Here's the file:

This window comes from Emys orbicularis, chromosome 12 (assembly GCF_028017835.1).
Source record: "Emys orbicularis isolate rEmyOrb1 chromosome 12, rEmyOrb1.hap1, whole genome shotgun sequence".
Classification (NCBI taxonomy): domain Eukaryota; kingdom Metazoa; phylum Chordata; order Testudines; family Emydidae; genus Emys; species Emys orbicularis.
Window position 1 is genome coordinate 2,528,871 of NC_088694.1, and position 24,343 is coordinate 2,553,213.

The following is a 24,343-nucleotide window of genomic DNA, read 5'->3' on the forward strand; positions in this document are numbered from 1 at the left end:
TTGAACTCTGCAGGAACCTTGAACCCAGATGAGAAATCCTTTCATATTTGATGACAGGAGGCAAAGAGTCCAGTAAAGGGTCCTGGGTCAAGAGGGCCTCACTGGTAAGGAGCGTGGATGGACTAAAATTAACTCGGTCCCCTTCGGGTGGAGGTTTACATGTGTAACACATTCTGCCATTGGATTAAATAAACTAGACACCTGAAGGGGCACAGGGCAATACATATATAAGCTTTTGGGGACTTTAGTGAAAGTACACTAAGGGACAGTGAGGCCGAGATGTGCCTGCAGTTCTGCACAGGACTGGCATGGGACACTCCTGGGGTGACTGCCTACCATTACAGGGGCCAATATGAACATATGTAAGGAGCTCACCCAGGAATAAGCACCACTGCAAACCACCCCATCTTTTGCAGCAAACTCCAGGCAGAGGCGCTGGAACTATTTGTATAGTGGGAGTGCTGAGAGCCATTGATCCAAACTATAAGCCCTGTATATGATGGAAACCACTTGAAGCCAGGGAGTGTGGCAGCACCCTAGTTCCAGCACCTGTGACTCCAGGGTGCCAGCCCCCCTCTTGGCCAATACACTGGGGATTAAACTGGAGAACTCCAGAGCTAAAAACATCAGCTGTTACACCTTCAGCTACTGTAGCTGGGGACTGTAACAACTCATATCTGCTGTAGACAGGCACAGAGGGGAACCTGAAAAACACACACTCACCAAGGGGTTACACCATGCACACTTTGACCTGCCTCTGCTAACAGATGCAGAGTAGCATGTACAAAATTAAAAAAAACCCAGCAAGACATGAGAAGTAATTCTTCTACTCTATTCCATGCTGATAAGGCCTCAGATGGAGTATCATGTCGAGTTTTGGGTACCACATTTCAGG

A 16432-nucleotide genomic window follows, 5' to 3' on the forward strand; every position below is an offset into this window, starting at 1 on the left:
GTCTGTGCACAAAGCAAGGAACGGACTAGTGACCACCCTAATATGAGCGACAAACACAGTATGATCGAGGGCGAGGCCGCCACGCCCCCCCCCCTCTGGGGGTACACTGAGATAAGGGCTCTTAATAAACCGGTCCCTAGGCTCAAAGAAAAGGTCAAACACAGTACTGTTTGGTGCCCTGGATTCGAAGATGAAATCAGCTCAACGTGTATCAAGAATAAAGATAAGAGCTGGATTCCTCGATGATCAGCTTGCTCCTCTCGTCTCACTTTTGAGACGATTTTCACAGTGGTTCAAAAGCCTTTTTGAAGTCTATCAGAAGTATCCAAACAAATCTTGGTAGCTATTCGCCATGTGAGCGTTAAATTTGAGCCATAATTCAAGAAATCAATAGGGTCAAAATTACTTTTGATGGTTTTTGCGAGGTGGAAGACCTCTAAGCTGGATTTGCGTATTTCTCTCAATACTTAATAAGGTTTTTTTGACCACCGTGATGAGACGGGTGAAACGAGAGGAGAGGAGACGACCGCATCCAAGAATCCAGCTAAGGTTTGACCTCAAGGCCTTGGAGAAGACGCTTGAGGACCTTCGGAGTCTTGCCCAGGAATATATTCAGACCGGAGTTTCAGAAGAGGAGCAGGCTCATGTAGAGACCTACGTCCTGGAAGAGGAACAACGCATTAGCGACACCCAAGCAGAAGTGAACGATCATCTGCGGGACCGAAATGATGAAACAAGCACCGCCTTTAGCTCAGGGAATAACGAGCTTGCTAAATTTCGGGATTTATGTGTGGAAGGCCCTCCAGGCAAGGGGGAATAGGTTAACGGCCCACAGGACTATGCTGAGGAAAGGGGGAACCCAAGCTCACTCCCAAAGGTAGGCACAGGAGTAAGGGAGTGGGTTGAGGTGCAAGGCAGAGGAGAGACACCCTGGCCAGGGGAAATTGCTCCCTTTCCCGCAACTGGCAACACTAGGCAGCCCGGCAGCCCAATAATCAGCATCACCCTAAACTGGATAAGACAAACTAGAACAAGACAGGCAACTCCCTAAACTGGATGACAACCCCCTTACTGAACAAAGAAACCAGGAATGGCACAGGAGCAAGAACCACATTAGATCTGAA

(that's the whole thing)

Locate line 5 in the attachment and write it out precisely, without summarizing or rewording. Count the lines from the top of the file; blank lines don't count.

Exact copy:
The following is a 24,343-nucleotide window of genomic DNA, read 5'->3' on the forward strand; positions in this document are numbered from 1 at the left end: